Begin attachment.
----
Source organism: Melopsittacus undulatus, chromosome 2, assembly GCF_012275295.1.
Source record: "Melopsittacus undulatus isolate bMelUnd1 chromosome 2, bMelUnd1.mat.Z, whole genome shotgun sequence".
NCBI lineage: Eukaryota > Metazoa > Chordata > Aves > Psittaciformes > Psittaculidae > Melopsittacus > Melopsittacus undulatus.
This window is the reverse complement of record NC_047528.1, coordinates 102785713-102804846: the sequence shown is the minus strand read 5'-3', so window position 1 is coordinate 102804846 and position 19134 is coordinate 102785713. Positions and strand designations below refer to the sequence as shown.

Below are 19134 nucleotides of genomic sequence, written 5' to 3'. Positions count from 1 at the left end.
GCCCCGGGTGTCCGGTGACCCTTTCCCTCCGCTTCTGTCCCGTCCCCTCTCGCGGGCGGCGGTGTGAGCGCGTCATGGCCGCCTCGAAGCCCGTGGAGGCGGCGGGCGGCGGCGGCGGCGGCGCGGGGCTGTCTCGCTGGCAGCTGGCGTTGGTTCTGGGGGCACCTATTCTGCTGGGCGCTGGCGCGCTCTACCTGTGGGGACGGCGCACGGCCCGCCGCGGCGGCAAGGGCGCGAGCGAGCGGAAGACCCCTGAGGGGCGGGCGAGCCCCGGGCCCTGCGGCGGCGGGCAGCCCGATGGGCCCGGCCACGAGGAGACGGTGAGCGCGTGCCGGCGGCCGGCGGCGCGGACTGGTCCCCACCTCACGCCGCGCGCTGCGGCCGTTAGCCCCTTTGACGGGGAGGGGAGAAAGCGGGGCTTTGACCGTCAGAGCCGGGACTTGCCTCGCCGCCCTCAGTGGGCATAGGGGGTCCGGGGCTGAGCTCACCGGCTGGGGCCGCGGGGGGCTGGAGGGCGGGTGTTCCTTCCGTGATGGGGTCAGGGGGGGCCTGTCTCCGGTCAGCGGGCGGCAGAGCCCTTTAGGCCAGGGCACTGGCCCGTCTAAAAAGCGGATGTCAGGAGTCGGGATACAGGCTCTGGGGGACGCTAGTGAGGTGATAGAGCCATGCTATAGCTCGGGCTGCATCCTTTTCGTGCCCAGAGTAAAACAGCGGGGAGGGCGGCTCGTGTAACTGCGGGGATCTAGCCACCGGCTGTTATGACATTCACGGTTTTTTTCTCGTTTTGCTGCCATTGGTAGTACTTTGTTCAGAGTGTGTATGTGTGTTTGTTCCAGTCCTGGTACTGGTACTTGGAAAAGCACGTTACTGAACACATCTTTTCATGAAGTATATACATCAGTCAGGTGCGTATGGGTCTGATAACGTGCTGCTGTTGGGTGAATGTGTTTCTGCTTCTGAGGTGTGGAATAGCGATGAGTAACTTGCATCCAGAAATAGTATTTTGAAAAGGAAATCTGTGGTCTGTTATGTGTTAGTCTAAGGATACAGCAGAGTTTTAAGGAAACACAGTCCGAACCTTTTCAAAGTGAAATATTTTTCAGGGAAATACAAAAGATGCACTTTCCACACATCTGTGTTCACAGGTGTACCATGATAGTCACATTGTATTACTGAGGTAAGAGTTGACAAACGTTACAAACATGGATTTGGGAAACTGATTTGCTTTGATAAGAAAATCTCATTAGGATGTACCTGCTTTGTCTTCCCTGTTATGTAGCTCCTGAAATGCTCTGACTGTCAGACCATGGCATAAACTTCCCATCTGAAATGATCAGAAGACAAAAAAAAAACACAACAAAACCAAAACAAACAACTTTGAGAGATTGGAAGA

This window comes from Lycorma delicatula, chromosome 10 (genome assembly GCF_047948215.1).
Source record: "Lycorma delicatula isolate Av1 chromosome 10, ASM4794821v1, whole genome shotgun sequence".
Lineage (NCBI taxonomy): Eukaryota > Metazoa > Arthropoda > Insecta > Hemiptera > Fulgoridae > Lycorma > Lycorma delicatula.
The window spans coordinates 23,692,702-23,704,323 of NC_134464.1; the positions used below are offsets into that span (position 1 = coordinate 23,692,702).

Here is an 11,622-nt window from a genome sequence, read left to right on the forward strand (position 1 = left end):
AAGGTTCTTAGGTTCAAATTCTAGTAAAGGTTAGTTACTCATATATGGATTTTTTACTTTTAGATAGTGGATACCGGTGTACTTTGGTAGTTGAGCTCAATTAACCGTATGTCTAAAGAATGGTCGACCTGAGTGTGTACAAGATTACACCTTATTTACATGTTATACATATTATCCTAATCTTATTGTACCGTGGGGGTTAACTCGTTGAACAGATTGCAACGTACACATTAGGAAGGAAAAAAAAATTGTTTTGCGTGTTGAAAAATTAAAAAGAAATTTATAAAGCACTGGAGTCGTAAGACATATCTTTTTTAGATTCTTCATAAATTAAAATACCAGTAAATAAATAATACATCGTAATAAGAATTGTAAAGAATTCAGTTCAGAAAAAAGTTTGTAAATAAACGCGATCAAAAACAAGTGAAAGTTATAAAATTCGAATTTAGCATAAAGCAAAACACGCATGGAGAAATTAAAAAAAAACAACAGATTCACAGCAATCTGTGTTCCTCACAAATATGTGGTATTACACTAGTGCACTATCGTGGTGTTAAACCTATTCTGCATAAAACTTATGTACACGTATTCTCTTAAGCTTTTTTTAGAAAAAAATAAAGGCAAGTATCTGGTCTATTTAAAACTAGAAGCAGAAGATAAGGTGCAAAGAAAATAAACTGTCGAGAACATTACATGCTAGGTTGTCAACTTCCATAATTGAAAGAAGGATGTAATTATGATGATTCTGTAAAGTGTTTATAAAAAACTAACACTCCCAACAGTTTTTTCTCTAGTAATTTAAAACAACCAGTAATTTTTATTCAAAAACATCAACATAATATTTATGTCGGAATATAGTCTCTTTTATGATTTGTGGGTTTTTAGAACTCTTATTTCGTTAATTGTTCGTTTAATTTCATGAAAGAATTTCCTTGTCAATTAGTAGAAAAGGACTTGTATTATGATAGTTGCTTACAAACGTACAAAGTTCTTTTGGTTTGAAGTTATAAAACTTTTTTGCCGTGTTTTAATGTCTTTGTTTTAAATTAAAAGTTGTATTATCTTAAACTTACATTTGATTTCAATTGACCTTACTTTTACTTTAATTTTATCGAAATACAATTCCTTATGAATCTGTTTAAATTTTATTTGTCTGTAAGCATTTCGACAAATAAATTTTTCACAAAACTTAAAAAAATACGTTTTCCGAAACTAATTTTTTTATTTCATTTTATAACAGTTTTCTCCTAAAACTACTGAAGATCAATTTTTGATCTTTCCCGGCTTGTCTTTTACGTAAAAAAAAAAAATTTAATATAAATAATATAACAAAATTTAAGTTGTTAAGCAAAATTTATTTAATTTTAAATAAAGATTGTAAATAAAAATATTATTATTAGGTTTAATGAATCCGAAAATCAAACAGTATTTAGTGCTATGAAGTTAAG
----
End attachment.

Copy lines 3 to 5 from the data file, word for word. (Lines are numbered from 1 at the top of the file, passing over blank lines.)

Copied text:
NCBI lineage: Eukaryota > Metazoa > Chordata > Aves > Psittaciformes > Psittaculidae > Melopsittacus > Melopsittacus undulatus.
This window is the reverse complement of record NC_047528.1, coordinates 102785713-102804846: the sequence shown is the minus strand read 5'-3', so window position 1 is coordinate 102804846 and position 19134 is coordinate 102785713. Positions and strand designations below refer to the sequence as shown.

Below are 19134 nucleotides of genomic sequence, written 5' to 3'. Positions count from 1 at the left end.